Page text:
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  • Alistair Braidwood

Stranger Things: A Review Of Helen McClory’s Mayhem & Death…


One of Scots Whay Hae!’s Best Books of 2017 was Helen McClory’s novel Flesh Of The Peach, which should have reached a much wider readership but it became a casualty of the sudden demise of Freight Books, being published but with little or no publicity. I urge you to get a copy, if you still can, and treasure it. Thankfully, 404 Ink are publishing her latest collection of short fiction, Mayhem & Death – an apt title, taken from the powerful opening story ‘Souterrain’, as there proves to be plenty of both between its covers.

McClory’s stories share DNA with those of Kirsty Logan, particularly those in The Rental Heart and A Portable Shelter, and Ever Dundas’ excellent novel Goblin, but they are also reminiscent of Angela Carter and Alison Lurie, often looking to the natural world and animal kingdom, and the accompanying mythology, fantasy and fables, to examine themes of grief, alienation and loneliness. In fact Mayhem & Death has a dedication which reads ‘For The Lonely’, and it’s a subject which McClory returns to and examines throughout these tales.

One of my favourite stories, ‘A Voice Spoke To Me At Night’, is unbearably poignant as the narrator reflects upon her life by thinking on that of another individual through time and space, and, for McClory, it is often in the spaces between us where the most interesting questions arise. If what I have said so far suggests that the stories are unremittingly bleak, then I assure you that is not the case. Having recently revisited the work of Muriel Spark, particularly the novellas The Driver’s Seat and The Abbess of Crewe, I can say that McClory shares a similar sense of pitch-black humour, and a keen eye for the more absurd aspects of life, love and relationships.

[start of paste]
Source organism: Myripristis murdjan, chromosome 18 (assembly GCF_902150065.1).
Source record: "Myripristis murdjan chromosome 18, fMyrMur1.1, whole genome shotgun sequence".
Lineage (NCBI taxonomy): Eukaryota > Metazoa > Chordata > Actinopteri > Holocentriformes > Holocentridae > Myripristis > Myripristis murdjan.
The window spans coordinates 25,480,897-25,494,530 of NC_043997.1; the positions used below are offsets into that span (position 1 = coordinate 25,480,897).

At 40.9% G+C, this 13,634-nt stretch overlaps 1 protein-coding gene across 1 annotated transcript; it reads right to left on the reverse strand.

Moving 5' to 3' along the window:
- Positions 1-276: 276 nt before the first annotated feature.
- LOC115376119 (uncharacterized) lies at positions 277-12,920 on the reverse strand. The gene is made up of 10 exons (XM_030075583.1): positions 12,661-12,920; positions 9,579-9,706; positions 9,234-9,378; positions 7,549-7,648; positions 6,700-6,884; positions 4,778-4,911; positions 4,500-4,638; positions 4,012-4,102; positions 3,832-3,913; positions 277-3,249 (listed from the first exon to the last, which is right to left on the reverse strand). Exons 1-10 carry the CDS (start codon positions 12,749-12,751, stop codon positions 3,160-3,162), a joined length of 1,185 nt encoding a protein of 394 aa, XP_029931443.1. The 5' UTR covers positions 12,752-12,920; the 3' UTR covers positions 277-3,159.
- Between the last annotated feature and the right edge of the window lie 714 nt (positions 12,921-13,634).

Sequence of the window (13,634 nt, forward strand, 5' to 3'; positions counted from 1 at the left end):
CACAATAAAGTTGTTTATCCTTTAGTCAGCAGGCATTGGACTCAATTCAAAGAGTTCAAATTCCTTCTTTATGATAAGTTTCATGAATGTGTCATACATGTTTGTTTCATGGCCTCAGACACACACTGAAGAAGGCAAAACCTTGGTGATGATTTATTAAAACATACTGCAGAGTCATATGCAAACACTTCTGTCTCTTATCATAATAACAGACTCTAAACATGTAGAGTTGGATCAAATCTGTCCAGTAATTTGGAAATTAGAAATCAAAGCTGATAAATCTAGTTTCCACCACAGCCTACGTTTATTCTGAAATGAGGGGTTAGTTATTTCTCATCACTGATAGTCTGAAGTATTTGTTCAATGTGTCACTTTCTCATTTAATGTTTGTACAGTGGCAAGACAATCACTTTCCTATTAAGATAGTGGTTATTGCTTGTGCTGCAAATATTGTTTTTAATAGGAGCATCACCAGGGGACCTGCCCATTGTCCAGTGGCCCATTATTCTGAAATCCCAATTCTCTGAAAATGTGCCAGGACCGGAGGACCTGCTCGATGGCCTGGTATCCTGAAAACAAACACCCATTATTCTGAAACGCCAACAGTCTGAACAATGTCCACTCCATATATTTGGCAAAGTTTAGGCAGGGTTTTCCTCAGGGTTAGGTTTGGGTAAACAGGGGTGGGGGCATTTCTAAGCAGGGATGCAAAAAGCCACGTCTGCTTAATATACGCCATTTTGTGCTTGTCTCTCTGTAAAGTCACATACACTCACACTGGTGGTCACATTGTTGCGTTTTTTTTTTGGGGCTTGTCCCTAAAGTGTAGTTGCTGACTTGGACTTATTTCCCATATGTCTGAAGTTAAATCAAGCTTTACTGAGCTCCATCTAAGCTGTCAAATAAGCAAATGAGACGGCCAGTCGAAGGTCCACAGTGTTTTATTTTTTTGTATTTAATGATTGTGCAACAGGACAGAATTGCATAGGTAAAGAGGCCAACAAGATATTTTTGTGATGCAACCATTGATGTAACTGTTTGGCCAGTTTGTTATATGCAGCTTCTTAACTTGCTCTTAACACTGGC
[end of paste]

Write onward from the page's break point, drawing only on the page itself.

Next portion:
As with Spark, McClory doesn’t waste words which makes her fiction perfect for the shorter forms. Some of her stories, such as ‘The Language Of Heaven’ ‘The Purvey’ and the unforgettable ‘A Coven Of Two’, are are only just over a page long but they all pack a punch. ‘Museum Piece’ is like a supernatural James Kelman story, and if you can’t imagine that then you’ll just have to read it for yourself. These stories are intensely sensual but also visceral, and are often uncomfortable as a result – there’s blood, sweat and tears on these pages. They do what the best writing should, making you face your own truths, and asks questions to which you may not like the answers.

The longest story in the book is the final one, a novella-length claustrophobic horror story ‘Powdered Milk’, where Alien meets The Shining meets Agatha Christie, and it bodes well for Helen McClory’s next longer work. Whatever the form she is proving to be one of the most exciting and interesting writers around, finding and expressing the beauty and horror of everyday life as few can. At a time when it is increasingly rare that authors, and publishers, are prepared to take risks in terms of form and content, she stands alongside the aforementioned Logan and Dundas, as well as David Keenan, Graeme Macrae BurnetKevin MacNeil, Jenni Fagan, and too few others, as a writer to treasure.

Mayhem & Death is published by 404 Ink.  They have also republished Helen McClory’s award-winning debut collection of stories, On The Edges Of Vision as well as her Jeff Goldblum themed zine, The Goldblum Variations.


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